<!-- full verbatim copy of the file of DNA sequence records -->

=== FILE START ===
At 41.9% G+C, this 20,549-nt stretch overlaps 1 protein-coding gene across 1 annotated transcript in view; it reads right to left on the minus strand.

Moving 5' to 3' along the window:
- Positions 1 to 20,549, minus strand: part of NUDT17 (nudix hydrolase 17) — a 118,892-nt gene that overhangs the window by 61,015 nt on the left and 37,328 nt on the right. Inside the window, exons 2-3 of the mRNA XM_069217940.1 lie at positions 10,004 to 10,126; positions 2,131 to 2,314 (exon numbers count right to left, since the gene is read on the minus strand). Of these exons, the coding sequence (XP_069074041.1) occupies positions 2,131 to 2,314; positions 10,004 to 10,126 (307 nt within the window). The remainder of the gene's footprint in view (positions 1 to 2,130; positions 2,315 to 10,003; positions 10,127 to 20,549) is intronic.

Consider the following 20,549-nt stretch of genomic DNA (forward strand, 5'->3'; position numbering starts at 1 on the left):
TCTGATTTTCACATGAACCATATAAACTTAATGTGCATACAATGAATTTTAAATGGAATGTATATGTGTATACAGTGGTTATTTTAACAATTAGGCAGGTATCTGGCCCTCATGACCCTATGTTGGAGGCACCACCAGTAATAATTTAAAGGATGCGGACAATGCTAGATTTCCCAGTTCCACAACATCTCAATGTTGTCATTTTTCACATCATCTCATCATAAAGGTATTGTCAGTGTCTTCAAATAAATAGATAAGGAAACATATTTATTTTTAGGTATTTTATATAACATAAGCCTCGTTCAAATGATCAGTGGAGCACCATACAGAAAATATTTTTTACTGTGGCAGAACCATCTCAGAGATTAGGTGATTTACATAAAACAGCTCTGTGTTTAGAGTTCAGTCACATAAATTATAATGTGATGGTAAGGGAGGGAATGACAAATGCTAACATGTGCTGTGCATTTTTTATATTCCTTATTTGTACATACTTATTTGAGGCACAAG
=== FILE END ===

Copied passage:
At 41.9% G+C, this 20,549-nt stretch overlaps 1 protein-coding gene across 1 annotated transcript in view; it reads right to left on the minus strand.

Moving 5' to 3' along the window:
- Positions 1 to 20,549, minus strand: part of NUDT17 (nudix hydrolase 17) — a 118,892-nt gene that overhangs the window by 61,015 nt on the left and 37,328 nt on the right. Inside the window, exons 2-3 of the mRNA XM_069217940.1 lie at positions 10,004 to 10,126; positions 2,131 to 2,314 (exon numbers count right to left, since the gene is read on the minus strand). Of these exons, the coding sequence (XP_069074041.1) occupies positions 2,131 to 2,314; positions 10,004 to 10,126 (307 nt within the window). The remainder of the gene's footprint in view (positions 1 to 2,130; positions 2,315 to 10,003; positions 10,127 to 20,549) is intronic.

Consider the following 20,549-nt stretch of genomic DNA (forward strand, 5'->3'; position numbering starts at 1 on the left):
TCTGATTTTCACATGAACCATATAAACTTAATGTGCATACAATGAATTTTAAATGGAATGTATATGTGTATACAGTGGTTATTTTAACAATTAGGCAGGTATCTGGCCCTCATGACCCTATGTTGGAGGCACCACCAGTAATAATTTAAAGGATGCGGACAATGCTAGATTTCCCAGTTCCACAACATCTCAATGTTGTCATTTTTCACATCATCTCATCATAAAGGTATTGTCAGTGTCTTCAAATAAATAGATAAGGAAACATATTTATTTTTAGGTATTTTATATAACATAAGCCTCGTTCAAATGATCAGTGGAGCACCATACAGAAAATATTTTTTACTGTGGCAGAACCATCTCAGAGATTAGGTGATTTACATAAAACAGCTCTGTGTTTAGAGTTCAGTCACATAAATTATAATGTGATGGTAAGGGAGGGAATGACAAATGCTAACATGTGCTGTGCATTTTTTATATTCCTTATTTGTACATACTTATTTGAGGCACAAG